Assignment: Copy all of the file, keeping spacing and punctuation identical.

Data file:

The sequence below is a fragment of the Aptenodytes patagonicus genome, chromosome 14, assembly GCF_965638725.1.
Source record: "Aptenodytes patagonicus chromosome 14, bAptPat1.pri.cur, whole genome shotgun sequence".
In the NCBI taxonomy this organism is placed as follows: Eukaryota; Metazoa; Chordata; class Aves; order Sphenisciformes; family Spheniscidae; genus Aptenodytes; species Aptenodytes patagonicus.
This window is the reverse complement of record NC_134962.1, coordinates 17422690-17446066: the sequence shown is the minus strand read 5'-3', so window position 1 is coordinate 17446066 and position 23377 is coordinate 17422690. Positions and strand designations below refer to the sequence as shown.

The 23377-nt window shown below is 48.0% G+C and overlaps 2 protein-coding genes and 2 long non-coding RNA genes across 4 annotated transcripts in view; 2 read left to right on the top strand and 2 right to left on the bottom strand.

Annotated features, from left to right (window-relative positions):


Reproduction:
The sequence below is a fragment of the Aptenodytes patagonicus genome, chromosome 14, assembly GCF_965638725.1.
Source record: "Aptenodytes patagonicus chromosome 14, bAptPat1.pri.cur, whole genome shotgun sequence".
In the NCBI taxonomy this organism is placed as follows: Eukaryota; Metazoa; Chordata; class Aves; order Sphenisciformes; family Spheniscidae; genus Aptenodytes; species Aptenodytes patagonicus.
This window is the reverse complement of record NC_134962.1, coordinates 17422690-17446066: the sequence shown is the minus strand read 5'-3', so window position 1 is coordinate 17446066 and position 23377 is coordinate 17422690. Positions and strand designations below refer to the sequence as shown.

The 23377-nt window shown below is 48.0% G+C and overlaps 2 protein-coding genes and 2 long non-coding RNA genes across 4 annotated transcripts in view; 2 read left to right on the top strand and 2 right to left on the bottom strand.

Annotated features, from left to right (window-relative positions):